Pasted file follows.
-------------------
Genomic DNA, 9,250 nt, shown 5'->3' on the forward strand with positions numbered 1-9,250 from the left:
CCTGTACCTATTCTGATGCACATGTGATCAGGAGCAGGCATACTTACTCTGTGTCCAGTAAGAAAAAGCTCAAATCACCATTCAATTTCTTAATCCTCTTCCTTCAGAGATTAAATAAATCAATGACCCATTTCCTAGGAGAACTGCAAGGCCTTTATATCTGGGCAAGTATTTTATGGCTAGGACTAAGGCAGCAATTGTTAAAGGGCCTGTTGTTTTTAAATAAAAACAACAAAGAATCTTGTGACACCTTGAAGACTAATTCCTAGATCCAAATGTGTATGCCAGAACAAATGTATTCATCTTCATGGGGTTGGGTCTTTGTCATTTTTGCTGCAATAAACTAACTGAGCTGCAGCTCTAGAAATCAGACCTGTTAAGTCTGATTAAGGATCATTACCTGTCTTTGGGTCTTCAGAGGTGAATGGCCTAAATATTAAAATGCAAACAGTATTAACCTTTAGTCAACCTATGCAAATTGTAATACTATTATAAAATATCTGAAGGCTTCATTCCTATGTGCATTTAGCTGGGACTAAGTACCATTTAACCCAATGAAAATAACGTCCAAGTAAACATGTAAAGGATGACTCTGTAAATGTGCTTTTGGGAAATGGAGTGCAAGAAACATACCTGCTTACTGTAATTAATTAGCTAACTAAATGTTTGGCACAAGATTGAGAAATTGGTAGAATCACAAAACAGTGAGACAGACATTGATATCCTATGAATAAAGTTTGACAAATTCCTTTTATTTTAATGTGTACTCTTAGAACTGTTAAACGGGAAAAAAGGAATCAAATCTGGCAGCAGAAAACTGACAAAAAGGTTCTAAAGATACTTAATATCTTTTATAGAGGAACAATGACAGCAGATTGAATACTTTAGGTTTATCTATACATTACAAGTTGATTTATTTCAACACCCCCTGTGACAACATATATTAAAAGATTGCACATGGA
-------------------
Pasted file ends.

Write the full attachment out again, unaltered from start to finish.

Genomic DNA, 9,250 nt, shown 5'->3' on the forward strand with positions numbered 1-9,250 from the left:
CCTGTACCTATTCTGATGCACATGTGATCAGGAGCAGGCATACTTACTCTGTGTCCAGTAAGAAAAAGCTCAAATCACCATTCAATTTCTTAATCCTCTTCCTTCAGAGATTAAATAAATCAATGACCCATTTCCTAGGAGAACTGCAAGGCCTTTATATCTGGGCAAGTATTTTATGGCTAGGACTAAGGCAGCAATTGTTAAAGGGCCTGTTGTTTTTAAATAAAAACAACAAAGAATCTTGTGACACCTTGAAGACTAATTCCTAGATCCAAATGTGTATGCCAGAACAAATGTATTCATCTTCATGGGGTTGGGTCTTTGTCATTTTTGCTGCAATAAACTAACTGAGCTGCAGCTCTAGAAATCAGACCTGTTAAGTCTGATTAAGGATCATTACCTGTCTTTGGGTCTTCAGAGGTGAATGGCCTAAATATTAAAATGCAAACAGTATTAACCTTTAGTCAACCTATGCAAATTGTAATACTATTATAAAATATCTGAAGGCTTCATTCCTATGTGCATTTAGCTGGGACTAAGTACCATTTAACCCAATGAAAATAACGTCCAAGTAAACATGTAAAGGATGACTCTGTAAATGTGCTTTTGGGAAATGGAGTGCAAGAAACATACCTGCTTACTGTAATTAATTAGCTAACTAAATGTTTGGCACAAGATTGAGAAATTGGTAGAATCACAAAACAGTGAGACAGACATTGATATCCTATGAATAAAGTTTGACAAATTCCTTTTATTTTAATGTGTACTCTTAGAACTGTTAAACGGGAAAAAAGGAATCAAATCTGGCAGCAGAAAACTGACAAAAAGGTTCTAAAGATACTTAATATCTTTTATAGAGGAACAATGACAGCAGATTGAATACTTTAGGTTTATCTATACATTACAAGTTGATTTATTTCAACACCCCCTGTGACAACATATATTAAAAGATTGCACATGGA